Article by Susannah Nichols
Potential pros not frustrated by dismal lockout
Michigan Wolverines captain Eric Nystrom is one the last off the ice for practice at Yost Arena. As he and a few teammates wheel around under last year’s CCHA victory banner, their laughter and slapshots seem to dissolve the pall that has settled over so much of the hockey world in the past few weeks.
With a season cancelled and no end in sight to the lockout, uncertainties surrounding the NHL might depress college players like Nystrom, who will be entering the professional hockey sector this summer. But while Nystrom, a 2002 first-round draft pick, recognizes the frustrating situation, he is keeping his focus on the present.
“I want to end on the highest note possible,” Nystrom says. “[Michigan’s season] is too important to me.”
He’s not alone in his perspective.The attitude of focusing on the now rather than wondering about the future is prevalent among some of college hockey’s other top prospects.
A.J. Thelen, a Michigan State sophomore who was a first-round draft pick for the Wild last summer, still has his eyes on an NHL career but is putting his energy toward the Spartans’ success.
“You just have to keep your head on straight,” he says optimistically, asserting that his current priority is to “help MSU win games.”
Michigan sophomore T.J. Hensick, who is eligible for the next draft, concurs.“I know as much as you,” he says, citing multiple scenarios for the NHL’s future and his place in the quagmire. He realizes that what’s going on over his head is something he “can’t control”—what he can control is his contribution to Michigan’s success this year.
Whenever the NHL resumes action, its rookies will be in a unique situation—there will be significantly more of them, since 2004’s class never got an opportunity to play. When asked if this would create an increasingly competitive atmosphere among younger players, Thelen acknowledges that "it's a packed league,” but balances this with basic hockey logic that no lockout will change: “it’s everyone’s goal to play in the NHL… You’re always competing for your job.”
Fellow Spartan sophomore Drew Miller (a 2003 draft pick) claims he will take advantage of his remaining time at State to “keep working hard to improve” his game so he will be ready to compete on a larger stage.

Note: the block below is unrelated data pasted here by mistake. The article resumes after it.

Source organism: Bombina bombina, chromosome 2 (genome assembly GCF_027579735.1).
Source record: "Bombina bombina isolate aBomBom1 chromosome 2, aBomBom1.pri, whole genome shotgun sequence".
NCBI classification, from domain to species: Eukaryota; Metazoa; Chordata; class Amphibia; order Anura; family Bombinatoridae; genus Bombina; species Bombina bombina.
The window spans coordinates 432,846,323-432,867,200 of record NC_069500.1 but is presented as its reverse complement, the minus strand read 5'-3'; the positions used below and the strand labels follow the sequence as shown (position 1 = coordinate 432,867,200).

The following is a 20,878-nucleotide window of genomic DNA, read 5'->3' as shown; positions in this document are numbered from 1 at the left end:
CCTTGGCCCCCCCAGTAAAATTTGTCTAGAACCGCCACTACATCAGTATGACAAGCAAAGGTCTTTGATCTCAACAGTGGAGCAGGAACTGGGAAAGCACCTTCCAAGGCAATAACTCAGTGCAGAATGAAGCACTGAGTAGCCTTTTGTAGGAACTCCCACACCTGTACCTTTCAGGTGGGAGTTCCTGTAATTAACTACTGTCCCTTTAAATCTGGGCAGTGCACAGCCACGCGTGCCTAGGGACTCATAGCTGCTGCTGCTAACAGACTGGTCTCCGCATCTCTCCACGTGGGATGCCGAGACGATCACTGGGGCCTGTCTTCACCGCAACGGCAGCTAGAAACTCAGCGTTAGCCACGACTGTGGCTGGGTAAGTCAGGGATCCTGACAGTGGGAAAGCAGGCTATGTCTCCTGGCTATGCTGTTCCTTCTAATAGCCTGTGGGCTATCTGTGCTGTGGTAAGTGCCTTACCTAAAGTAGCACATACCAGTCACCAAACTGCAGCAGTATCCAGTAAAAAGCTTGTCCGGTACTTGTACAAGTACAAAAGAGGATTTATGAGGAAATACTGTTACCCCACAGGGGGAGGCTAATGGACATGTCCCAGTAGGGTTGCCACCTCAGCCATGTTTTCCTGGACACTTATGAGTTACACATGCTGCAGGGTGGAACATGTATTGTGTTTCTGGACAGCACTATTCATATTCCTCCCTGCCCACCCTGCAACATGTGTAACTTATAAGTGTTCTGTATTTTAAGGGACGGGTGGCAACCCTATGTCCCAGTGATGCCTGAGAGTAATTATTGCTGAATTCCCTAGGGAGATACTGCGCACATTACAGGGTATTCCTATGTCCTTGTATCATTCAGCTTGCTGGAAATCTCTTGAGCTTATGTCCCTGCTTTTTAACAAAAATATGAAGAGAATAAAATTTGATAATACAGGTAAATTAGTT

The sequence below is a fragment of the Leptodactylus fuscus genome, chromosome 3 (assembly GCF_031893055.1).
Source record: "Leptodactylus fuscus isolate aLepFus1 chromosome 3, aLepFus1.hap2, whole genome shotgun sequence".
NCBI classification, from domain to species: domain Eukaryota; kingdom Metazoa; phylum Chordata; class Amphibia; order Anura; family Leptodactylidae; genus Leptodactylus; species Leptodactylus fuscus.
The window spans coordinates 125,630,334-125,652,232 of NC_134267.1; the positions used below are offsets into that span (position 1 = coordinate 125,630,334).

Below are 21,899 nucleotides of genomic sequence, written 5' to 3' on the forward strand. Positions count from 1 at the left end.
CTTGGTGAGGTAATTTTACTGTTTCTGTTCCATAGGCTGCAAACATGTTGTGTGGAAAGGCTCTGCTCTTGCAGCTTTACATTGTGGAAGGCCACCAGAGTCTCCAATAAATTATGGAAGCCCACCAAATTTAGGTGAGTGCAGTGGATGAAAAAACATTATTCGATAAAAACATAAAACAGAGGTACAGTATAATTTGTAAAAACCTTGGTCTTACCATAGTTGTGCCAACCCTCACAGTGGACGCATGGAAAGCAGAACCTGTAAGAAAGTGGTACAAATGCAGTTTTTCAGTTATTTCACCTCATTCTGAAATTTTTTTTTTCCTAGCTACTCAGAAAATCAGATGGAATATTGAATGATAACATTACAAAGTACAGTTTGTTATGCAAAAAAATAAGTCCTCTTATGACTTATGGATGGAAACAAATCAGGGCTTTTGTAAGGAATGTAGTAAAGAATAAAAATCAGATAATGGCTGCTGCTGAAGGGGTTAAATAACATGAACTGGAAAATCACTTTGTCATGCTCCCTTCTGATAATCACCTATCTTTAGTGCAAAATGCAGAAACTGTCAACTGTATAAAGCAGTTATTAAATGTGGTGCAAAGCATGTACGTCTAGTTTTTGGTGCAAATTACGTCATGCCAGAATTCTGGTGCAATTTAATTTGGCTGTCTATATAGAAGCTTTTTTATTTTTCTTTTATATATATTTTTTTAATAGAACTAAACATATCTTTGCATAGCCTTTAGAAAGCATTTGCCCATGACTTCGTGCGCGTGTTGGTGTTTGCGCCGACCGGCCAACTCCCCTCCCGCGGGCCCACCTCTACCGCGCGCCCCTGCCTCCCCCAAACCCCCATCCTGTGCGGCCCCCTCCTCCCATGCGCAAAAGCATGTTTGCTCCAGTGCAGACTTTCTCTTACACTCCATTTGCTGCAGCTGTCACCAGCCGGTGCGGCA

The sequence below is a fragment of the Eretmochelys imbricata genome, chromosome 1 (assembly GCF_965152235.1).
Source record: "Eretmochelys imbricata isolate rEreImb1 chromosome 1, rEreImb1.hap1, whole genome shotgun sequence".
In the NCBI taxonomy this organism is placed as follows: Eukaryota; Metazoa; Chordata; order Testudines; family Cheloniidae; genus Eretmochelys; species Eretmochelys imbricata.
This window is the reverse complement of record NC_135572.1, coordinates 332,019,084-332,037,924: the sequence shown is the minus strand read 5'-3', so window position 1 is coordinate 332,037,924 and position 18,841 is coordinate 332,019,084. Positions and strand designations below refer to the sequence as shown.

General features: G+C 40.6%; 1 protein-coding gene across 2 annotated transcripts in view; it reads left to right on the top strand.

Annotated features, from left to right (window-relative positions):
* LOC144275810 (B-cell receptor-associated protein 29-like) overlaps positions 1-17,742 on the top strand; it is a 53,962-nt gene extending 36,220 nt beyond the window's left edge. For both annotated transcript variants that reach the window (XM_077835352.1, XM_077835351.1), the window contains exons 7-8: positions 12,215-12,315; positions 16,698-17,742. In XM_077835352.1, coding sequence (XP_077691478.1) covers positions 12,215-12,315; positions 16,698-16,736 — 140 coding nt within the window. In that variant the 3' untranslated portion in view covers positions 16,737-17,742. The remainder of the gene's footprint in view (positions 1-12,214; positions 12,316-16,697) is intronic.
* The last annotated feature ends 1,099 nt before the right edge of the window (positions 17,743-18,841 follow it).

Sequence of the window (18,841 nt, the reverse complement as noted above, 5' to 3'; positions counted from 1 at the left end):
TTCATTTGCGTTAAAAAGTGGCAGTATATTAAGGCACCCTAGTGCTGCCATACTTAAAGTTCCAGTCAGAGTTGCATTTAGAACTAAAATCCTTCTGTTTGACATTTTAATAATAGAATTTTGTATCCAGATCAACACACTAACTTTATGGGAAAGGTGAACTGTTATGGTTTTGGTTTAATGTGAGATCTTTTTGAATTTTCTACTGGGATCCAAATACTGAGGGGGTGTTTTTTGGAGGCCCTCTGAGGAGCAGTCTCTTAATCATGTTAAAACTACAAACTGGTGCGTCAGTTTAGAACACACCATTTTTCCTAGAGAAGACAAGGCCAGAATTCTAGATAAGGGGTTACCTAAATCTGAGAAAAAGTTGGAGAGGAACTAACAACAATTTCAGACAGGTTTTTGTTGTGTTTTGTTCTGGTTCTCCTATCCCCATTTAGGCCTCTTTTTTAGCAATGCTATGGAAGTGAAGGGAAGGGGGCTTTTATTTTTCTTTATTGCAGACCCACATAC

While there will be an amplified level of competition, the increased level of attention that college hockey has gotten due to the lack of the NHL has given some players an unexpected level of exposure—from Sports Center highlights to increased broadcast coverage. Hensick cites more attention from major-league GMS, creating more opportunities to make impressions: “you always have to bring your A-game.”
Not that Hensick, nor any of the other players, has needed the presence of a GM to bring his A-game.
It’s almost impossible to escape the buzz that hockey will never recover and fans will abandon the sport. However, most of the players interviewed believe that the sport will be fine.
Hensick cites the exposure that hockey has gotten through other venues in the NHL’s absence and believes that fans will return.
“It’s something we’ll overcome as a society,” states Hensick.
Nystrom agrees, though recognizing that some people outside of hockey’s “niche cities” may not be as committed.
Drew Miller also recognizes this disparity among fans. “Some understand. Some don’t.”
Overall, the players seem most mournful of the season because it means they won’t be able to watch games for inspiration and relaxation, not because it limits their career horizon.In the fog of negativity that surrounds hockey these days, the college players offer a refreshing perspective emphasizing hard work, ambition, confidence—but most of all, a vigorous commitment to helping their teams succeed.
Of the NHL, Nystrom says, “That’s the next step. But we’re not done with this step.”